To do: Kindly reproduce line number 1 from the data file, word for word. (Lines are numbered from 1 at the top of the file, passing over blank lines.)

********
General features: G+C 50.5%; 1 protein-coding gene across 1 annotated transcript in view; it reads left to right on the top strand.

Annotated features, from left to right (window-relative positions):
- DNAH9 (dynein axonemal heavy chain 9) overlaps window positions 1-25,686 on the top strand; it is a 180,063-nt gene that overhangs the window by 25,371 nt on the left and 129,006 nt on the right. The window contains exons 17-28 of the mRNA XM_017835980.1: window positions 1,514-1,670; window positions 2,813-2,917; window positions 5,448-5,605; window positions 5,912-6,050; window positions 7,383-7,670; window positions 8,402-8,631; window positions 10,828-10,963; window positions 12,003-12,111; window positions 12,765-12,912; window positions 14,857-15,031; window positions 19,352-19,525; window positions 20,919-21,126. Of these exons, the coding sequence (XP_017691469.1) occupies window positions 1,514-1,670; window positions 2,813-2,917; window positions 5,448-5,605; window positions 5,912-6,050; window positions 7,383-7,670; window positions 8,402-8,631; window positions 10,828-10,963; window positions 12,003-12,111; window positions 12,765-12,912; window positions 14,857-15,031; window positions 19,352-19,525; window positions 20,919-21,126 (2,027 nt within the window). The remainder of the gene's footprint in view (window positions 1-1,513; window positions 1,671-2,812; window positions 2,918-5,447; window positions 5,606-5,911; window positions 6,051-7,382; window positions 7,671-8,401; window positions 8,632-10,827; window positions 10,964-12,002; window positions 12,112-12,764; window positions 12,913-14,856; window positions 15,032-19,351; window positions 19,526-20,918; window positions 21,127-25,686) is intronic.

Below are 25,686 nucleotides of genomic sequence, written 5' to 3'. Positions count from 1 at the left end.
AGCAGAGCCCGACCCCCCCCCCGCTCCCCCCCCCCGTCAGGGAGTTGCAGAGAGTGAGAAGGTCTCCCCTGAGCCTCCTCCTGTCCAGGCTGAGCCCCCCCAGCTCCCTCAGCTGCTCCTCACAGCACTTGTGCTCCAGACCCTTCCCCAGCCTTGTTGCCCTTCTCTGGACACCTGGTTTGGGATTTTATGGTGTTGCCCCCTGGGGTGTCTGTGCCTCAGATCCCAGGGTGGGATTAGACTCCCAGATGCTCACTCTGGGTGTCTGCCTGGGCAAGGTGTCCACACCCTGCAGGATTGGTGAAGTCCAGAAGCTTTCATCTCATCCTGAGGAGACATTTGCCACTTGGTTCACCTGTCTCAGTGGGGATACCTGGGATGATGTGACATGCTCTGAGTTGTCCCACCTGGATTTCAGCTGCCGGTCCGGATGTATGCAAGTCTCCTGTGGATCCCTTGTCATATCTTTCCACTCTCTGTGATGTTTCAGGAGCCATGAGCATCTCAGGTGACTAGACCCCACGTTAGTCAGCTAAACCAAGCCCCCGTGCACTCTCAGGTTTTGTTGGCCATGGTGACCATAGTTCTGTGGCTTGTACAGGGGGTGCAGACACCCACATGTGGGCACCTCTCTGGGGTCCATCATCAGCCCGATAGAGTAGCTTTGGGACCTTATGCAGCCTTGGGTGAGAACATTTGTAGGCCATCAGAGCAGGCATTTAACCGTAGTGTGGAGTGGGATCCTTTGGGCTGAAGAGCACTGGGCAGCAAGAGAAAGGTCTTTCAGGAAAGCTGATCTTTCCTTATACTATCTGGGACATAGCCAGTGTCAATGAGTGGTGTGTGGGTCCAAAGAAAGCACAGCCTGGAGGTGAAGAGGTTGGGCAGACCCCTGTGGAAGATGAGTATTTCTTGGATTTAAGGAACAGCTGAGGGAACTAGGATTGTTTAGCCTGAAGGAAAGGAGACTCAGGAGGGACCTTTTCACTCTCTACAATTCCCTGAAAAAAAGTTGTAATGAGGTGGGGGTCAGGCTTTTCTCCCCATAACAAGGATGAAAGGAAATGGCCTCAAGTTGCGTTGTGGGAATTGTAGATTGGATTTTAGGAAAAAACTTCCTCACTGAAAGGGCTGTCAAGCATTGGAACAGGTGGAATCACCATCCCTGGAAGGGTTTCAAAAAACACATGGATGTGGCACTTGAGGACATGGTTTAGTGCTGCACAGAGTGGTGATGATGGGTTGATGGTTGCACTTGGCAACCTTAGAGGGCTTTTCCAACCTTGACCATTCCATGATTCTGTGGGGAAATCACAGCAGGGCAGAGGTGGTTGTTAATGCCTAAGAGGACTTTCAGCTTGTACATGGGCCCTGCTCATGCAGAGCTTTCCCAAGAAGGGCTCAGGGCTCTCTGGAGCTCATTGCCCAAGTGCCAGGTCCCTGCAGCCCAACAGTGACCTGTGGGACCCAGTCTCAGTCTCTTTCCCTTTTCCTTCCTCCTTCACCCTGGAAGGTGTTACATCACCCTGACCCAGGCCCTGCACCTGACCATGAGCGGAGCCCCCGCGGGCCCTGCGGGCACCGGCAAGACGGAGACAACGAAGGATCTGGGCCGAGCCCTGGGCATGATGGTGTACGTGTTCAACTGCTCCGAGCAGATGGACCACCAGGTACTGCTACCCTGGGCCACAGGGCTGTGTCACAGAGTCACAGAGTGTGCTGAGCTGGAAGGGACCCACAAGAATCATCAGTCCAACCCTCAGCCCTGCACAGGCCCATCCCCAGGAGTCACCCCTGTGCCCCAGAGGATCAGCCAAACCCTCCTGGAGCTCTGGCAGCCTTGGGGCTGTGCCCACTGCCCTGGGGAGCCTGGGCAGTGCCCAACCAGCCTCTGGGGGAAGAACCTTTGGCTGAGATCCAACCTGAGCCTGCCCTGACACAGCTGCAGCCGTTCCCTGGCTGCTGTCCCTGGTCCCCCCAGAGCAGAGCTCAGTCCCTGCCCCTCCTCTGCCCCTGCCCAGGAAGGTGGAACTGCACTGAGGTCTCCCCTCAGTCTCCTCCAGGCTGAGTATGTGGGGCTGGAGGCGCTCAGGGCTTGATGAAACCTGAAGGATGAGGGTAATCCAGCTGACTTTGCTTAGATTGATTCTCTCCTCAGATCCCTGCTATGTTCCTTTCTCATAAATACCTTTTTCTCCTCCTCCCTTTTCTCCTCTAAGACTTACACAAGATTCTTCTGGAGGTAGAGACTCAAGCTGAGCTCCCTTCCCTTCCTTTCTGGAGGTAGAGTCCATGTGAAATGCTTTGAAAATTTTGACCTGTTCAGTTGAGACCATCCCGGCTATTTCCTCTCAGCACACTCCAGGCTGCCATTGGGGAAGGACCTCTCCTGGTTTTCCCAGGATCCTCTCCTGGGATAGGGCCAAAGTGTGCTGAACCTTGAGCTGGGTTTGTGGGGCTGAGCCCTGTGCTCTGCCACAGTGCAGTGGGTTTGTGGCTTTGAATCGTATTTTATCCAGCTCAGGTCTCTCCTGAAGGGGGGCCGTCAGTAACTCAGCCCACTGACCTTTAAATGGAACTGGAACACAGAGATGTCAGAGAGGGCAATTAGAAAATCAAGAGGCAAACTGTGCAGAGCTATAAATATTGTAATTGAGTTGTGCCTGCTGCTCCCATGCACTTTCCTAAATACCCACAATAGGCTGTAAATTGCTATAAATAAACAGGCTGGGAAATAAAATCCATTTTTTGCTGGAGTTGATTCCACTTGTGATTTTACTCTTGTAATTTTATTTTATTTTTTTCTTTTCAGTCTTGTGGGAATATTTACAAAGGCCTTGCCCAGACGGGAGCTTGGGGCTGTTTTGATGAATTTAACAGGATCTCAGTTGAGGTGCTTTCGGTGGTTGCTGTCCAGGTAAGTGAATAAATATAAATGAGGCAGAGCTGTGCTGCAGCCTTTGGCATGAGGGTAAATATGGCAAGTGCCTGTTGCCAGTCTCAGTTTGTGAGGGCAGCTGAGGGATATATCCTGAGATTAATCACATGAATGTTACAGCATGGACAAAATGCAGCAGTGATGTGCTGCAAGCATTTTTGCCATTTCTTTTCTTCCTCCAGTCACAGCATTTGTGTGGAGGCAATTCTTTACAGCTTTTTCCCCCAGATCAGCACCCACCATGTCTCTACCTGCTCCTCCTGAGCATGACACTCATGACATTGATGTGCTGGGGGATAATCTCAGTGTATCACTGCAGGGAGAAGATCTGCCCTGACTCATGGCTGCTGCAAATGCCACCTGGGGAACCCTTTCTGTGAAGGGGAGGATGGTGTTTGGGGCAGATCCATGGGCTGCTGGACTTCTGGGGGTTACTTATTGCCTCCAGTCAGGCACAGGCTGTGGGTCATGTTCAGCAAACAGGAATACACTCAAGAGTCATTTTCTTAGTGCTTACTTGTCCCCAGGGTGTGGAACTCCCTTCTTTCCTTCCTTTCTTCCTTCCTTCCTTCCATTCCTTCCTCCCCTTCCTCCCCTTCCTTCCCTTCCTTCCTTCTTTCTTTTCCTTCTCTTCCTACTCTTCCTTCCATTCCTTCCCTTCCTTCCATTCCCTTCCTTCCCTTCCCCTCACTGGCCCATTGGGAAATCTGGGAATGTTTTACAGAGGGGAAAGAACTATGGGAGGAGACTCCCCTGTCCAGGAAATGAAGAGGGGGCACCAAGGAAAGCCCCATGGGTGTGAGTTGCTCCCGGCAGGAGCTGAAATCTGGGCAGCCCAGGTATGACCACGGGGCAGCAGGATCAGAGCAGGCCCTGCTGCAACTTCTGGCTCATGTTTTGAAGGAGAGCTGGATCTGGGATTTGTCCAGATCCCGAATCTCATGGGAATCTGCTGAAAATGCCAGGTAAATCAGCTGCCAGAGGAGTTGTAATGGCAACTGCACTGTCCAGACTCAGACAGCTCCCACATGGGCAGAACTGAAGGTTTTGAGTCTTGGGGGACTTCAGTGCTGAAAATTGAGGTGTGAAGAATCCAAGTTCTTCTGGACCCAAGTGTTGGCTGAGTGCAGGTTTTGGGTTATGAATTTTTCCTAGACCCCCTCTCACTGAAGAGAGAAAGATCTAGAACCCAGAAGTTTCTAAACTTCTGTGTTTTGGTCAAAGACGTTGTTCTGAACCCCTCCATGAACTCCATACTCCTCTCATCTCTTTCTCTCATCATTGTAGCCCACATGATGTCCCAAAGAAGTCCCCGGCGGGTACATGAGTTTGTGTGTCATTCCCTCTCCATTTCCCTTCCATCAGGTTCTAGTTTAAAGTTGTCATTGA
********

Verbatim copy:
General features: G+C 50.5%; 1 protein-coding gene across 1 annotated transcript in view; it reads left to right on the top strand.